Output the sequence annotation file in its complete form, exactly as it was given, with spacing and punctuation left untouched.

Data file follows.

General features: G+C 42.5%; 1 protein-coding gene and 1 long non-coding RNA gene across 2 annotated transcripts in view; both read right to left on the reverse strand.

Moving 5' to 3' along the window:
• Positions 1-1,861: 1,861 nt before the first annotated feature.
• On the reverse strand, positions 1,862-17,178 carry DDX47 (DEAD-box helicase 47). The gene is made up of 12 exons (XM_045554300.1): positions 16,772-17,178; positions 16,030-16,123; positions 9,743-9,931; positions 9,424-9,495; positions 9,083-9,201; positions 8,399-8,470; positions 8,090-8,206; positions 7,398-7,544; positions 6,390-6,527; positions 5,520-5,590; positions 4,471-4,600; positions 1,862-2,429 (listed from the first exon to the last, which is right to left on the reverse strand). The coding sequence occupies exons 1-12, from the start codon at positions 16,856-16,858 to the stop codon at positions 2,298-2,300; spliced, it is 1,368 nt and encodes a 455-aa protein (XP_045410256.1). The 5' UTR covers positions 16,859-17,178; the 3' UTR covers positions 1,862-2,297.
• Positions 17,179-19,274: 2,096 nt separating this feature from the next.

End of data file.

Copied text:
General features: G+C 42.5%; 1 protein-coding gene and 1 long non-coding RNA gene across 2 annotated transcripts in view; both read right to left on the reverse strand.

Moving 5' to 3' along the window:
• Positions 1-1,861: 1,861 nt before the first annotated feature.
• On the reverse strand, positions 1,862-17,178 carry DDX47 (DEAD-box helicase 47). The gene is made up of 12 exons (XM_045554300.1): positions 16,772-17,178; positions 16,030-16,123; positions 9,743-9,931; positions 9,424-9,495; positions 9,083-9,201; positions 8,399-8,470; positions 8,090-8,206; positions 7,398-7,544; positions 6,390-6,527; positions 5,520-5,590; positions 4,471-4,600; positions 1,862-2,429 (listed from the first exon to the last, which is right to left on the reverse strand). The coding sequence occupies exons 1-12, from the start codon at positions 16,856-16,858 to the stop codon at positions 2,298-2,300; spliced, it is 1,368 nt and encodes a 455-aa protein (XP_045410256.1). The 5' UTR covers positions 16,859-17,178; the 3' UTR covers positions 1,862-2,297.
• Positions 17,179-19,274: 2,096 nt separating this feature from the next.